Guest / Limited Access /
Reviews

/

The Creedal Imperative
Our Rating
4 Stars - Excellent
Book Title
The Creedal Imperative
Author
Publisher
Crossway
Release Date
September 30, 2012
Pages
208
Price
$13.82

Our church has a need for a creed. In The Creedal Imperative (Crossway), Westminster Theological Seminary's Carl R. Trueman presses the case that "creeds and confessions are vital to the present and future well-being of the church."

It's not just that a creed (a public, established statement of a church's most important beliefs) is a useful tool for teaching doctrine, holding leaders accountable, defining the boundaries of church membership or cooperation among churches, and telling the world what a church stands for. Creeds do all that. But this book is not about the handy helpfulness of creeds; it's about the creedal imperative. A church that obeys the Bible should follow the injunction of the apostle Paul's pastoral epistles to Timothy, and resolve to guard "a form of sound words transmitted by eldership … ensuring good management of the household of God."

Trueman builds up this biblical case for creeds, layers over it the historical case from both the patristic church and confessional Protestantism, and puts the burden of proof on what he calls the "'No Creed but the Bible!' brigade." Given this biblical and historical trajectory of churches using creeds, "the question is not so much 'Should we use them?' as 'Why would we not use them?'"

Trueman acknowledges that there is a case to be made against creedalism, but he thinks that case is spurious because it is entirely cultural: The spirit of our age ignores history, distrusts institutions, values emotions more than words, and hankers after novelty. For moderns, the loftiest goal is to be authentic, to speak spontaneously from the heart, giving voice to unique insights from ...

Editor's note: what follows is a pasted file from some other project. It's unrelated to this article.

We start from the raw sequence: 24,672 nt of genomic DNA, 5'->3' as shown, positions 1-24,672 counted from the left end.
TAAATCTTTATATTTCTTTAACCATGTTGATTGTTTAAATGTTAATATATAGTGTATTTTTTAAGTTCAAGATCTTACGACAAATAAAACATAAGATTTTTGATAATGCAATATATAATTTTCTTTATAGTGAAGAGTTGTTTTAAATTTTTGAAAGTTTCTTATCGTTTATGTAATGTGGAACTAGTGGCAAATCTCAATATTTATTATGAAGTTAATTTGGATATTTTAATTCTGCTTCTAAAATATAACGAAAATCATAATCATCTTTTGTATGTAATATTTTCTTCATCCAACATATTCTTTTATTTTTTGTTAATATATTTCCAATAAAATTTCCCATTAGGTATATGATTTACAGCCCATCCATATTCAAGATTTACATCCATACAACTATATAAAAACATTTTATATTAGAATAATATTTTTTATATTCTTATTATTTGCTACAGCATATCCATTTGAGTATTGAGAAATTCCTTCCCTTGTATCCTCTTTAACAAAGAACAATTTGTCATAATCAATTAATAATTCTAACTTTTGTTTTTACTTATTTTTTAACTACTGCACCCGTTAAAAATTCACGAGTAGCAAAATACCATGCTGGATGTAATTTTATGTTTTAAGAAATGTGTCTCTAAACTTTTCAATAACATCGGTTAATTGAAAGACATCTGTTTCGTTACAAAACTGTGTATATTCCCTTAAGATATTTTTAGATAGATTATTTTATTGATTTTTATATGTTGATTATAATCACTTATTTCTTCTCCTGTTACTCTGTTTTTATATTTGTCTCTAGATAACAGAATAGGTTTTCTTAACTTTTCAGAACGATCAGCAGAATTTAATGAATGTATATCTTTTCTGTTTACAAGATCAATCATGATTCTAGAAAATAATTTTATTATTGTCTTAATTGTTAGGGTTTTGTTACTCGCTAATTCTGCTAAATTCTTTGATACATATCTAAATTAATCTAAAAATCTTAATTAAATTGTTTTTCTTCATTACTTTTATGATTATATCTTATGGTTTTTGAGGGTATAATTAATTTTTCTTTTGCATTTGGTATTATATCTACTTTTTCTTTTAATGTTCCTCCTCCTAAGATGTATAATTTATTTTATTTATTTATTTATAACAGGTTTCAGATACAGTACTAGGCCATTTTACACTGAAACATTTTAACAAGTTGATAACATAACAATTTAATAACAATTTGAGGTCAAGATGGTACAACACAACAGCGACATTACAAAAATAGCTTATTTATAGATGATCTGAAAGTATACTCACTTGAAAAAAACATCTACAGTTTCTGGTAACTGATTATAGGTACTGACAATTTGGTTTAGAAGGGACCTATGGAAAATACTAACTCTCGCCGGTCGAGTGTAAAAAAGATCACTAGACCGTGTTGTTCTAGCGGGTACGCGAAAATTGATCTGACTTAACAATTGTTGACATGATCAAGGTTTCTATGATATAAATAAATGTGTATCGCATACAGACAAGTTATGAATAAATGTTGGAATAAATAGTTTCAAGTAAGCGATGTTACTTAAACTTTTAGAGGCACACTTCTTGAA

Subscriber access only You have reached the end of this Article Preview

To continue reading, subscribe now. Subscribers have full digital access.

Tags:
From Issue:
Browse All Book Reviews By:
Read These NextSee Our Latest
Recommended
How Do I Explain Easter to My Children?
The reality of a human raised from the dead is hard enough for adults to understand, much less kids. But here are some approaches I've taken.
TrendingFive Errors to Drop From Your Easter Sermon
Five Errors to Drop From Your Easter Sermon
If you want to help people see Holy Week with fresh eyes, start by dropping these familiar fallacies.
Editor's PickThe Uneasy Conscience of a Christian Boxing Trainer
The Uneasy Conscience of a Christian Boxing Trainer
Why it may (or may not) be okay to watch adults beat up on one another.
Leave a Comment

Use your Christianity Today login to leave a comment on this article. Not part of the community? Subscribe now, or register for a free account.

hide thisNovember November

In the Magazine

November 2012

To continue reading, subscribe now for full print and digital access.